Frustration as Cat-A-Tonic announces closure plans
Date published: 16 May 2018
The Cat-A-Tonic cat cafe on Union Street in Oldham
Less than a year after opening its doors for the first time, Oldham town centre cat cafe Cat-A-Tonic has announced that it plans to close in the summer.
Based near Oldham Central Metrolink stop on Union Street, the cafe was initially billed as 'just the right tonic for those looking to enjoy a brew and a catch-up with their feline counterparts'.
However, Christine Rooney, Chief Executive Officer for Cat-A-Tonic Ltd and fellow Oldhamer, has revealed her plans to close the venture, and has aimed a huge swipe at Oldham Council in the process.
She couldn't hide her frustration at the perceived lack of support from Oldham Council, though Cllr Abdul Jabbar, Deputy Council Leader and Cabinet Member for Finance and HR, has responded by outlining the local authority's stance.
In an initial email to customers, Christine stated: "Our café and similar small enterprises are the sort of businesses that would increase general trade by getting people to visit Oldham for something different.
"When I decided to make our first café in Oldham, I was led to believe that supporting startups to attract visitors to the town is a no brainer for our local authority, who want to regenerate and revitalise the area.
"However, Oldham Council (who have provided no help or support to Cat-A-Tonic whatsoever) prefers to hire expensive consultants to pursue grand plans and PR soundbites hinting at regeneration rather than address the realities of making town centre businesses viable today by promoting visitors to the town."
Cllr Jabbar has answered by pinpointing two major reasons why the Council dismissed Cat-A-Tonic's grant bid.
He said in a statement to the Chronicle: "It’s always disappointing when a business closes, but there were very clear reasons why Cat-At-Tonic’s grant application was declined.
“We’re keen to support local firms and start-ups and get many grant requests like this.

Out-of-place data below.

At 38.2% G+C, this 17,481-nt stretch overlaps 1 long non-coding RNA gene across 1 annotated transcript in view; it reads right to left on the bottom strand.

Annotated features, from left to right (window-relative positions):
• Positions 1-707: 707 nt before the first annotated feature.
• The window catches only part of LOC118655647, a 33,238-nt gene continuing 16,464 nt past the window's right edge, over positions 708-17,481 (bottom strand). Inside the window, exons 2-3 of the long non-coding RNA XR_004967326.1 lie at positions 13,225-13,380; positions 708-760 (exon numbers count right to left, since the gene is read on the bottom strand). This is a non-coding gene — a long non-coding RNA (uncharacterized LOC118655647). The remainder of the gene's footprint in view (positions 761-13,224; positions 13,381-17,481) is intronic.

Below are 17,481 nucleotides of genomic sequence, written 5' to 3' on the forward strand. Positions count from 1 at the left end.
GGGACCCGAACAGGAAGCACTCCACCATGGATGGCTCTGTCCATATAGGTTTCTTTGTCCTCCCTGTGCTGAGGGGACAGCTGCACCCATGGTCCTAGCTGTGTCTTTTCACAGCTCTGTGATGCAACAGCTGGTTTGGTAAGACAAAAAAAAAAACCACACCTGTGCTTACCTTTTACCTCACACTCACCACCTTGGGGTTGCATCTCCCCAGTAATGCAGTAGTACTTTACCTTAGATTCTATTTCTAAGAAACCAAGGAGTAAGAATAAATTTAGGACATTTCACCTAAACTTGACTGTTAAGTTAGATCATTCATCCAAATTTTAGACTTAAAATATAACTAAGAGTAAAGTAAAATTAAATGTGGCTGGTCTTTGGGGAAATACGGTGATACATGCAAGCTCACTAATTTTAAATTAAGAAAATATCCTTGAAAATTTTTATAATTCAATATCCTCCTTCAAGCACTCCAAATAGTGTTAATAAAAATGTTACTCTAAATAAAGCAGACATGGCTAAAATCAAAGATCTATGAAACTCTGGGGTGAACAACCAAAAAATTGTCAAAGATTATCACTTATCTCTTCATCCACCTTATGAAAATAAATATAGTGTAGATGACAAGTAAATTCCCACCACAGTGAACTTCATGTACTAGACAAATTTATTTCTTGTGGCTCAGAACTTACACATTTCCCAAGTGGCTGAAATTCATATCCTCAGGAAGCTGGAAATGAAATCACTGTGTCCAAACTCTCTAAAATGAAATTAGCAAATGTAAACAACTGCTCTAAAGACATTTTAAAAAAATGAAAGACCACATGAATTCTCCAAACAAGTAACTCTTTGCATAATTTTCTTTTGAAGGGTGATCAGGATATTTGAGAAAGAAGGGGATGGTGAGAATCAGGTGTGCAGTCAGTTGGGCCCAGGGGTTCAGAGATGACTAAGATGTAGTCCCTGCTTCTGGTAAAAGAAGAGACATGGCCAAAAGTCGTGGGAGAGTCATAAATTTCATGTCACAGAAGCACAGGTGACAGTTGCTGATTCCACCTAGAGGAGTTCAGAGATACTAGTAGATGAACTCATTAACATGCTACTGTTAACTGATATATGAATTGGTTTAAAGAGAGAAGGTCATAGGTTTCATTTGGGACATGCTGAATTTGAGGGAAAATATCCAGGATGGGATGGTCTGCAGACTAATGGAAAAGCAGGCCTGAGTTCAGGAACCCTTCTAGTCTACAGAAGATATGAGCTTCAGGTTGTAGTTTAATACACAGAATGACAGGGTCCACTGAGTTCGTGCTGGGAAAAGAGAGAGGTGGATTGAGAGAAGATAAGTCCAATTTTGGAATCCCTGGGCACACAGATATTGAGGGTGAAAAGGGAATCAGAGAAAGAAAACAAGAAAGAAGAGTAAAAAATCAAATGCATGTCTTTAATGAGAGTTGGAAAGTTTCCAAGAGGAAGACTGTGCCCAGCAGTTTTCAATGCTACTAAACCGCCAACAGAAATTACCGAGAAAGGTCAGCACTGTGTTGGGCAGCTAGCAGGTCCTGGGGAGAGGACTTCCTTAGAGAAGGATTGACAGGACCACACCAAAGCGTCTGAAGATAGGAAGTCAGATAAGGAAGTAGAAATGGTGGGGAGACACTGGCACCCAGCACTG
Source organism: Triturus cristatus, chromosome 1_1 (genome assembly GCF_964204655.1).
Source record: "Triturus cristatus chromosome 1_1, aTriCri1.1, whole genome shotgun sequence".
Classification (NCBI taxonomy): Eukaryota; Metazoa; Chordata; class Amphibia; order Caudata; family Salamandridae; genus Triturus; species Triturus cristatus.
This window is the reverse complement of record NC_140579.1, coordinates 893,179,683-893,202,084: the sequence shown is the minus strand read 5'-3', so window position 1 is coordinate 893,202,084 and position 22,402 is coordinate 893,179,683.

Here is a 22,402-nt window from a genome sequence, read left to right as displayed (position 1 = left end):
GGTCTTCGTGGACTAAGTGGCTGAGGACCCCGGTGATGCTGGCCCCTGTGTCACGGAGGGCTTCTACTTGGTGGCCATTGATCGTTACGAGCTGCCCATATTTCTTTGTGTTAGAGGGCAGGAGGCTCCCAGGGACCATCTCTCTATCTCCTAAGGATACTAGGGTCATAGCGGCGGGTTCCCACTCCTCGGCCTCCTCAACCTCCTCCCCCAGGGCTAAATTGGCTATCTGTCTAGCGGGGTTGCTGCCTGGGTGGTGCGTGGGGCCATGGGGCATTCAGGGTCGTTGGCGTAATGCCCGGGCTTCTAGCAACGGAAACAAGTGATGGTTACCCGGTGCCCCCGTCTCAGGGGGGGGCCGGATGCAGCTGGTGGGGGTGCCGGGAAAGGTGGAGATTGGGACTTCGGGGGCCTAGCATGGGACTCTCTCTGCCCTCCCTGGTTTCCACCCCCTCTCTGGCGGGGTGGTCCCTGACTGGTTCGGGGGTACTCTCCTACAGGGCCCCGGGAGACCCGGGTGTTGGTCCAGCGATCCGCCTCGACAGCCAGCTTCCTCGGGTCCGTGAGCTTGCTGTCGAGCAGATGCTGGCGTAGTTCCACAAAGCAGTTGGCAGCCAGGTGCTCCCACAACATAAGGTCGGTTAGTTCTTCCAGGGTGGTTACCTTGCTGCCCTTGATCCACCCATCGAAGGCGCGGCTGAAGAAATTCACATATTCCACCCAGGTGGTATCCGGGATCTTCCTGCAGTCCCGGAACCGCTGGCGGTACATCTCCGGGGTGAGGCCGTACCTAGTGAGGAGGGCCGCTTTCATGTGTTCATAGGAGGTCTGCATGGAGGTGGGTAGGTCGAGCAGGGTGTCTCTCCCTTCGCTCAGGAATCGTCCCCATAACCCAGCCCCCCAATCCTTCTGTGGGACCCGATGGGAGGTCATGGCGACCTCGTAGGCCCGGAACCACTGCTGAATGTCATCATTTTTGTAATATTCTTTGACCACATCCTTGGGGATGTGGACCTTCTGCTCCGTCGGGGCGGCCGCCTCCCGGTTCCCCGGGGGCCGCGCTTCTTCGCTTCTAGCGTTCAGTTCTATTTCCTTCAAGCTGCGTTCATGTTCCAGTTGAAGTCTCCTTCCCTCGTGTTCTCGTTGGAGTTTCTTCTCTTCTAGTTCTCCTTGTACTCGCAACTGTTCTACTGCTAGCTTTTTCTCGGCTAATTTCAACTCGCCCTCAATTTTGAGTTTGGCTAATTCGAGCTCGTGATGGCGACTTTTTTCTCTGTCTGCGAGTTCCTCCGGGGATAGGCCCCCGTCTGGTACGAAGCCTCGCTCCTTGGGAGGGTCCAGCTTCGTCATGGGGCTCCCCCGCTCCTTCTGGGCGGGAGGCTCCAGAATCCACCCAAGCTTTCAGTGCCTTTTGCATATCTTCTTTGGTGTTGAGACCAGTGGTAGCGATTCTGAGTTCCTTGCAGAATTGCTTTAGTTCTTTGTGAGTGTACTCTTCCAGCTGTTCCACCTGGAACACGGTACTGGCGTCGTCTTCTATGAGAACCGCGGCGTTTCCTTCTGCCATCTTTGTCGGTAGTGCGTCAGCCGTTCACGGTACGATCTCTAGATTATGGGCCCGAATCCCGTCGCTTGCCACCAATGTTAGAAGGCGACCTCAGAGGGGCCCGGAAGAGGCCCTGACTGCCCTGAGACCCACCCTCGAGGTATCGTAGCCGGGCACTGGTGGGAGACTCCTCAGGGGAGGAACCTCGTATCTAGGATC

"When considering these we have a duty to ensure that any applicant’s business model is viable and sustainable.
"Although this specialist offer appears to be working in Edinburgh, Brighton and Manchester’s Northern Quarter, it was felt Cat-a-Tonic’s business case was not effectively demonstrated nor proven.
“Secondly, their premises was not in the Independent Quarter – the triangle between Yorkshire Street, Clegg Street and Union Street (East).
"This was and remains our highest priority area where we’ve already supported many IQ businesses – existing and new – creating 270 jobs to date, helping 40 new ventures and approving more than 100 grant applications.
“Amongst those are a number of successful café/restaurant businesses including Grill at Number 20, Parliament Square Café, Smoke Yard and others – and we will be revealing another exciting new restaurant business there next month.”
Cat-A-Tonic offers customers free tea and coffee along with the experience of being surrounded by cats, which all came from Animal Rescue Oldham, in a relaxed environment for a fixed one-hour charge.
However, in the aforementioned email, distributed yesterday, Christine added: "I’d like to thank all the customers who have supported me over the past year.
"I write with heavy heart to inform you that our cat café in Oldham is likely to close later in the summer.
"We have some extremely friendly and wonderful cats, a great product backed up by quality culture and coffee for our patrons to enjoy, superb reviews from our customers and a four figure number of followers on social media.
"However, the regrettable absence of enough people visiting Oldham town centre, a figure declining year on year, means that whilst similar cafes are busy and viable in other towns, we are unable to make the business sustainable in the long term here in Oldham which in turn would create employment and work for local people."
No exact date has yet been set for the closure of the Cat-A-Tonic cafe, but arrangements have already been made for all five cats based there to be re-homed.